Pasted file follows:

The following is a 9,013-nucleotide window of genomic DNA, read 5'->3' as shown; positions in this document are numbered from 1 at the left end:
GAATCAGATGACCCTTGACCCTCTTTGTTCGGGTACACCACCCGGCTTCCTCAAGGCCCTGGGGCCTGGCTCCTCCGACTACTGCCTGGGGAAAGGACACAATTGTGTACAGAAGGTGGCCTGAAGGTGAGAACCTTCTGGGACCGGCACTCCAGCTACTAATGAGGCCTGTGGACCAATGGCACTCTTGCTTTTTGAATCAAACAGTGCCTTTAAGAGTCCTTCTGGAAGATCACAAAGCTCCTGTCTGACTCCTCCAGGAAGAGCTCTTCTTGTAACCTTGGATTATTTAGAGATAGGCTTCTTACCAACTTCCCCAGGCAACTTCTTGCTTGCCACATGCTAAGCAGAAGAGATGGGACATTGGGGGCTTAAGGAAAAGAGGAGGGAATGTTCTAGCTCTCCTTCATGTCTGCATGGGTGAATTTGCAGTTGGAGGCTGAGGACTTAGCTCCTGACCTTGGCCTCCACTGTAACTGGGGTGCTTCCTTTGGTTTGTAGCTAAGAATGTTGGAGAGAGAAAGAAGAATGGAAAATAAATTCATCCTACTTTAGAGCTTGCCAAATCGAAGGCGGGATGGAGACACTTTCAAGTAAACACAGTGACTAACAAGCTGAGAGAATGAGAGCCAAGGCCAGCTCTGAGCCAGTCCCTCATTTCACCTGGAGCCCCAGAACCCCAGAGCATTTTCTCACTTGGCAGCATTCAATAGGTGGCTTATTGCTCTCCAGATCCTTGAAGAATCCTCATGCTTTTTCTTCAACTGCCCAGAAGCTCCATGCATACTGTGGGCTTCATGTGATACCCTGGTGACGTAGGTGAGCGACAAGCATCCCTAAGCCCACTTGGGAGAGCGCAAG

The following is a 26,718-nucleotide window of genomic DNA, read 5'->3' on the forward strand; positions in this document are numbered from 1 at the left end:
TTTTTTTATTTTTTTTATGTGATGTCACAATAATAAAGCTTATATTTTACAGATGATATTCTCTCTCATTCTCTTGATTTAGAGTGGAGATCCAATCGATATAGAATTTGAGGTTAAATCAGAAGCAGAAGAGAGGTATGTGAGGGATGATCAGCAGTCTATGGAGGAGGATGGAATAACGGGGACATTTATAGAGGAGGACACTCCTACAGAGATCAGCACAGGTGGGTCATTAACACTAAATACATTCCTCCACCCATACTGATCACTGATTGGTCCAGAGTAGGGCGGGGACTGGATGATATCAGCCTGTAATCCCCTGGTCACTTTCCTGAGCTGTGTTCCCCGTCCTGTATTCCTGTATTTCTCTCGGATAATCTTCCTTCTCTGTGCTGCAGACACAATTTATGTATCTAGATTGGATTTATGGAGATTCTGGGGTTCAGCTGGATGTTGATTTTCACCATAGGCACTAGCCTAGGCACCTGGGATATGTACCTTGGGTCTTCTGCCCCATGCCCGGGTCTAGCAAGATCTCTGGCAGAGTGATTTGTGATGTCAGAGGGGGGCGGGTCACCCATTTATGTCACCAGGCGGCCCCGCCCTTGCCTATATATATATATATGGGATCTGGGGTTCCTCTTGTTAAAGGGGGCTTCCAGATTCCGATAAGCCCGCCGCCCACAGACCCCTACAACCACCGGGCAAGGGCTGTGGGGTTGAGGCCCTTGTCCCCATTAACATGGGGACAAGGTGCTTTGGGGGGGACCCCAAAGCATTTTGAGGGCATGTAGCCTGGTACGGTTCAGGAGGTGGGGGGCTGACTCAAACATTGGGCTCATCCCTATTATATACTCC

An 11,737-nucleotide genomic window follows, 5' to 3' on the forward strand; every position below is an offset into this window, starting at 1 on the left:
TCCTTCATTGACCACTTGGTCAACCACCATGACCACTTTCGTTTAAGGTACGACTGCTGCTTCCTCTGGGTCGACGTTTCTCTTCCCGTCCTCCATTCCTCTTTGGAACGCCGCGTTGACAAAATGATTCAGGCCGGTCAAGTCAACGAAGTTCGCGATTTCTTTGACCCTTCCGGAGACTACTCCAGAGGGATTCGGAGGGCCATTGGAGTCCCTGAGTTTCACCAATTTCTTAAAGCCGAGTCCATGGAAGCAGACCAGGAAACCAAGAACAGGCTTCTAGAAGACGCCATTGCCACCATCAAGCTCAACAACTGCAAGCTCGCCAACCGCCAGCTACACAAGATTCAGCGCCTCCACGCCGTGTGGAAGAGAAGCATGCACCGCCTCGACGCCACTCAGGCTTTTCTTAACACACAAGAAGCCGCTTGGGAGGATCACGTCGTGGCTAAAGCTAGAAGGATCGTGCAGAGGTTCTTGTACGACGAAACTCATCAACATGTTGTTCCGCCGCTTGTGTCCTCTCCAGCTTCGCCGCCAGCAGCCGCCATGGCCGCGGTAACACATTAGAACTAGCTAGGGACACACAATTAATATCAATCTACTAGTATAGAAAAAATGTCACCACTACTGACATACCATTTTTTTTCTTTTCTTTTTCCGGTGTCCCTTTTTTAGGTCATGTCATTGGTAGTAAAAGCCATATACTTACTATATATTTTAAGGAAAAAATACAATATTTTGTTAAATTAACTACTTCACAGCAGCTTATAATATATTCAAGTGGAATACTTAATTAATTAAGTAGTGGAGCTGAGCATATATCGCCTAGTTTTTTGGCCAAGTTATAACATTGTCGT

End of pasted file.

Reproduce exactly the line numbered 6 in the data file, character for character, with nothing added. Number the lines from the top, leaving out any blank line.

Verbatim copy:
TCCTTCATTGACCACTTGGTCAACCACCATGACCACTTTCGTTTAAGGTACGACTGCTGCTTCCTCTGGGTCGACGTTTCTCTTCCCGTCCTCCATTCCTCTTTGGAACGCCGCGTTGACAAAATGATTCAGGCCGGTCAAGTCAACGAAGTTCGCGATTTCTTTGACCCTTCCGGAGACTACTCCAGAGGGATTCGGAGGGCCATTGGAGTCCCTGAGTTTCACCAATTTCTTAAAGCCGAGTCCATGGAAGCAGACCAGGAAACCAAGAACAGGCTTCTAGAAGACGCCATTGCCACCATCAAGCTCAACAACTGCAAGCTCGCCAACCGCCAGCTACACAAGATTCAGCGCCTCCACGCCGTGTGGAAGAGAAGCATGCACCGCCTCGACGCCACTCAGGCTTTTCTTAACACACAAGAAGCCGCTTGGGAGGATCACGTCGTGGCTAAAGCTAGAAGGATCGTGCAGAGGTTCTTGTACGACGAAACTCATCAACATGTTGTTCCGCCGCTTGTGTCCTCTCCAGCTTCGCCGCCAGCAGCCGCCATGGCCGCGGTAACACATTAGAACTAGCTAGGGACACACAATTAATATCAATCTACTAGTATAGAAAAAATGTCACCACTACTGACATACCATTTTTTTTCTTTTCTTTTTCCGGTGTCCCTTTTTTAGGTCATGTCATTGGTAGTAAAAGCCATATACTTACTATATATTTTAAGGAAAAAATACAATATTTTGTTAAATTAACTACTTCACAGCAGCTTATAATATATTCAAGTGGAATACTTAATTAATTAAGTAGTGGAGCTGAGCATATATCGCCTAGTTTTTTGGCCAAGTTATAACATTGTCGT